Nature, Culture, Ruin: Toward an Alternative Conception of Socialization

Tuesday, 17 July 2018: 10:45
Oral Presentation
Zohreh BAYATRIZI, University of Alberta, Canada, Department of Sociology, University of Alberta, Edmonton, AB, Canada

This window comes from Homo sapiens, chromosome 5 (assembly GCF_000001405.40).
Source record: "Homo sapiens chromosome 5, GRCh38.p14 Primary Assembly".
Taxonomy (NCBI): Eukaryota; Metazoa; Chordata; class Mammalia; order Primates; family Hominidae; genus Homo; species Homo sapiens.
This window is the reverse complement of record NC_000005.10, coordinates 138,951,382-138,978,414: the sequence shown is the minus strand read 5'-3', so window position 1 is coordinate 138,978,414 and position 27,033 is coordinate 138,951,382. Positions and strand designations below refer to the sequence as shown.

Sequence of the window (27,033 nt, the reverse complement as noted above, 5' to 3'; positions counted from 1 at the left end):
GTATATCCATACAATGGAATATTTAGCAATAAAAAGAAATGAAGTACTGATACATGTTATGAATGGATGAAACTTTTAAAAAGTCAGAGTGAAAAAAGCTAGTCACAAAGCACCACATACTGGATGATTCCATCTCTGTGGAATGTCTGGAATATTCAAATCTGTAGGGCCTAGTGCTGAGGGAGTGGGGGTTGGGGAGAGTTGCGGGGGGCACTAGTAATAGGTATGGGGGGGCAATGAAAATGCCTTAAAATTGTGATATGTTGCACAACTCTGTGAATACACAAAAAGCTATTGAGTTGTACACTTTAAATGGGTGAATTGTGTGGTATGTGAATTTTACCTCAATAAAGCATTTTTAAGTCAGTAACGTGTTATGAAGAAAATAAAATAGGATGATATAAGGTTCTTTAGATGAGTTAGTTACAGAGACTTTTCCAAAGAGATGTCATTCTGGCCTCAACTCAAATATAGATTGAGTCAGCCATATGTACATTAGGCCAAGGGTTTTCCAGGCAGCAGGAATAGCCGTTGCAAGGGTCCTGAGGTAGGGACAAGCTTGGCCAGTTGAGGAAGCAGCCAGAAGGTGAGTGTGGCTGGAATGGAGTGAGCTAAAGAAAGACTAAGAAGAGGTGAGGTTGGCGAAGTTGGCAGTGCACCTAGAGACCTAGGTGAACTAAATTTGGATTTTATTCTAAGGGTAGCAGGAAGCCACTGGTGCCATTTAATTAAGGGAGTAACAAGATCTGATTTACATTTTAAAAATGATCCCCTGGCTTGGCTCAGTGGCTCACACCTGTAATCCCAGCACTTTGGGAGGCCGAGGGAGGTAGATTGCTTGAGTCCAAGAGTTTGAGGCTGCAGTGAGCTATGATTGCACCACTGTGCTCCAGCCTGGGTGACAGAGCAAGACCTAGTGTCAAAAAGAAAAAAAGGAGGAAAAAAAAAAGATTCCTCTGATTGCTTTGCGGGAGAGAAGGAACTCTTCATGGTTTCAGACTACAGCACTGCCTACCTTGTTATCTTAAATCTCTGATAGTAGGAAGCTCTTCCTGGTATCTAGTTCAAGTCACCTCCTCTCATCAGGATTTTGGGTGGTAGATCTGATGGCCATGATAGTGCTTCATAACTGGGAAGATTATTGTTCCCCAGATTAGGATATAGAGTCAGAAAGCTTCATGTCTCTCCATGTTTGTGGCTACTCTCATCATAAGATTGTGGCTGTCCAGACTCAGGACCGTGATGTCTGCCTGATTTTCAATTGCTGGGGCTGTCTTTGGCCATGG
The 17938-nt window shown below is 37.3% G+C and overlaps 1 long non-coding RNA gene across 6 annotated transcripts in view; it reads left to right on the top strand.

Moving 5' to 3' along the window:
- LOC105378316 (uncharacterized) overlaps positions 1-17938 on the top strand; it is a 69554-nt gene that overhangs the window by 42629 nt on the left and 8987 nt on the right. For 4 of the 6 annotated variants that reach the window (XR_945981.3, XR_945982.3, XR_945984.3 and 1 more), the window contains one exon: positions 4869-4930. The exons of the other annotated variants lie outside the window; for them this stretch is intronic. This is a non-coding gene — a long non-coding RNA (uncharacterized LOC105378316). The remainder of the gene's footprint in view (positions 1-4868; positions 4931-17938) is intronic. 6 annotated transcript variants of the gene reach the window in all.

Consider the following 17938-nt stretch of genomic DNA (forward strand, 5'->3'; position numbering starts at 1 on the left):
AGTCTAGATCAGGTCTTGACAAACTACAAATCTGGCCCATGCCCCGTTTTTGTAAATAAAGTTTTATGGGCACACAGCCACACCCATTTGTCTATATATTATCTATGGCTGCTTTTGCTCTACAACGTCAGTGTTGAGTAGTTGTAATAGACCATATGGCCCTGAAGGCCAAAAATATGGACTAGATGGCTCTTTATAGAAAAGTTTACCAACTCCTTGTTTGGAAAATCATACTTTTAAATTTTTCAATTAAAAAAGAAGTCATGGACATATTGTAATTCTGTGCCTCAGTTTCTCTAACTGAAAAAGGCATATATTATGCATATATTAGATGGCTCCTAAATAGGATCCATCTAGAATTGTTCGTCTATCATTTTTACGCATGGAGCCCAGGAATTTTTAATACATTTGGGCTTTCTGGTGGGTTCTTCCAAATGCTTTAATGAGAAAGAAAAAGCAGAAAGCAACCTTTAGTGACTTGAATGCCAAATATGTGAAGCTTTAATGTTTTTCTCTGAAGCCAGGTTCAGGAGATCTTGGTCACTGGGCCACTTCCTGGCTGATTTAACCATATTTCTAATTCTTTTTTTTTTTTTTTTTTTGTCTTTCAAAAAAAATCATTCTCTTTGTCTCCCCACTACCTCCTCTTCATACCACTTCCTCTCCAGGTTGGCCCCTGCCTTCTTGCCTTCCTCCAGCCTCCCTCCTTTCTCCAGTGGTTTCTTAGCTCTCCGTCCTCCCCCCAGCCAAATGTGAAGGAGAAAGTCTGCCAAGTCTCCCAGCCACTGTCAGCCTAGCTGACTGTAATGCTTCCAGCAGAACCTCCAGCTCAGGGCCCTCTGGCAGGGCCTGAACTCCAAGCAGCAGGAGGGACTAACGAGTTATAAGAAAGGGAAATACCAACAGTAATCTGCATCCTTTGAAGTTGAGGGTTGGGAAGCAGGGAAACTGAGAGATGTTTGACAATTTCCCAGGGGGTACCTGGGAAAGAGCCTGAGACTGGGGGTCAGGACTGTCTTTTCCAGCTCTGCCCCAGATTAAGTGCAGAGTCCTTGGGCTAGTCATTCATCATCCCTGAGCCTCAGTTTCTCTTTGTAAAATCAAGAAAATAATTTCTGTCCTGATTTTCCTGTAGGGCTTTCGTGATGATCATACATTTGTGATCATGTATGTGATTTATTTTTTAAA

This paper argues that a narrow reading of Durkheim’s legacy as well as constraints imposed by the need to institutionalize sociology in the US after WWII led to a narrow and one-sided account of the process of socialization that is still common in sociology, despite decades of theorizing informed by post-structuralism, feminism, and psychoanalysis. This dogma pervades introductory textbooks where we expose students to basic, widely accepted sociological teachings, representing the sociological consensus. In this narrow account individuals are still portrayed as blank slates that submit to socialization with little or no resistance. Tension, conflict, oppression, and resistance are all wiped from these accounts. My paper argues that a re-reading of Durkheim, especially his ‘Dualism of the Human Nature’, enriched in light of insights from Simmel and Freud, reveal that Durkheimian sociology was never meant to produce a conflict-free process of socialization. I will draw on these classical writings to offer an alternative conception of socialization that is more conflictual, more realistic, and inevitably darker.